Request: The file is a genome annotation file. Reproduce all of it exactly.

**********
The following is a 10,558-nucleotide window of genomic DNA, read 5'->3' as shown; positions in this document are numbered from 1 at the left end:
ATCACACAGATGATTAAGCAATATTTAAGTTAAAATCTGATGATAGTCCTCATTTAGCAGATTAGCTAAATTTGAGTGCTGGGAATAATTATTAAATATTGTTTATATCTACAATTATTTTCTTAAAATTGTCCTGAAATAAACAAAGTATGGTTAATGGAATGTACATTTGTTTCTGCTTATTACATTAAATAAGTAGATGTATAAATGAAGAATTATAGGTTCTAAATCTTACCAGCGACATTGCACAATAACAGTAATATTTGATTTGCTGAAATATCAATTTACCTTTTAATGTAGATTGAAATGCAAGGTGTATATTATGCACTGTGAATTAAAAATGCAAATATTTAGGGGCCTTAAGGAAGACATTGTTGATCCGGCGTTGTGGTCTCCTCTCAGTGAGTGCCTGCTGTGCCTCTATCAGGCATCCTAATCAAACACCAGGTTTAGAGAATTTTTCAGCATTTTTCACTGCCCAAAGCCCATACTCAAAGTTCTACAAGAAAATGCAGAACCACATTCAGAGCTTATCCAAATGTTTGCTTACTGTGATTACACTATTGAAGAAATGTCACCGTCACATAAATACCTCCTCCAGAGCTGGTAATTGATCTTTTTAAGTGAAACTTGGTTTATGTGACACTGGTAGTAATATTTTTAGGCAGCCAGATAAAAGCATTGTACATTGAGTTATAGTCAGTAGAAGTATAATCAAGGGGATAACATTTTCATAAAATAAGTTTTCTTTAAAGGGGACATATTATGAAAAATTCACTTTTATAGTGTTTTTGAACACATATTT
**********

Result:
The following is a 10,558-nucleotide window of genomic DNA, read 5'->3' as shown; positions in this document are numbered from 1 at the left end:
ATCACACAGATGATTAAGCAATATTTAAGTTAAAATCTGATGATAGTCCTCATTTAGCAGATTAGCTAAATTTGAGTGCTGGGAATAATTATTAAATATTGTTTATATCTACAATTATTTTCTTAAAATTGTCCTGAAATAAACAAAGTATGGTTAATGGAATGTACATTTGTTTCTGCTTATTACATTAAATAAGTAGATGTATAAATGAAGAATTATAGGTTCTAAATCTTACCAGCGACATTGCACAATAACAGTAATATTTGATTTGCTGAAATATCAATTTACCTTTTAATGTAGATTGAAATGCAAGGTGTATATTATGCACTGTGAATTAAAAATGCAAATATTTAGGGGCCTTAAGGAAGACATTGTTGATCCGGCGTTGTGGTCTCCTCTCAGTGAGTGCCTGCTGTGCCTCTATCAGGCATCCTAATCAAACACCAGGTTTAGAGAATTTTTCAGCATTTTTCACTGCCCAAAGCCCATACTCAAAGTTCTACAAGAAAATGCAGAACCACATTCAGAGCTTATCCAAATGTTTGCTTACTGTGATTACACTATTGAAGAAATGTCACCGTCACATAAATACCTCCTCCAGAGCTGGTAATTGATCTTTTTAAGTGAAACTTGGTTTATGTGACACTGGTAGTAATATTTTTAGGCAGCCAGATAAAAGCATTGTACATTGAGTTATAGTCAGTAGAAGTATAATCAAGGGGATAACATTTTCATAAAATAAGTTTTCTTTAAAGGGGACATATTATGAAAAATTCACTTTTATAGTGTTTTTGAACACATATTT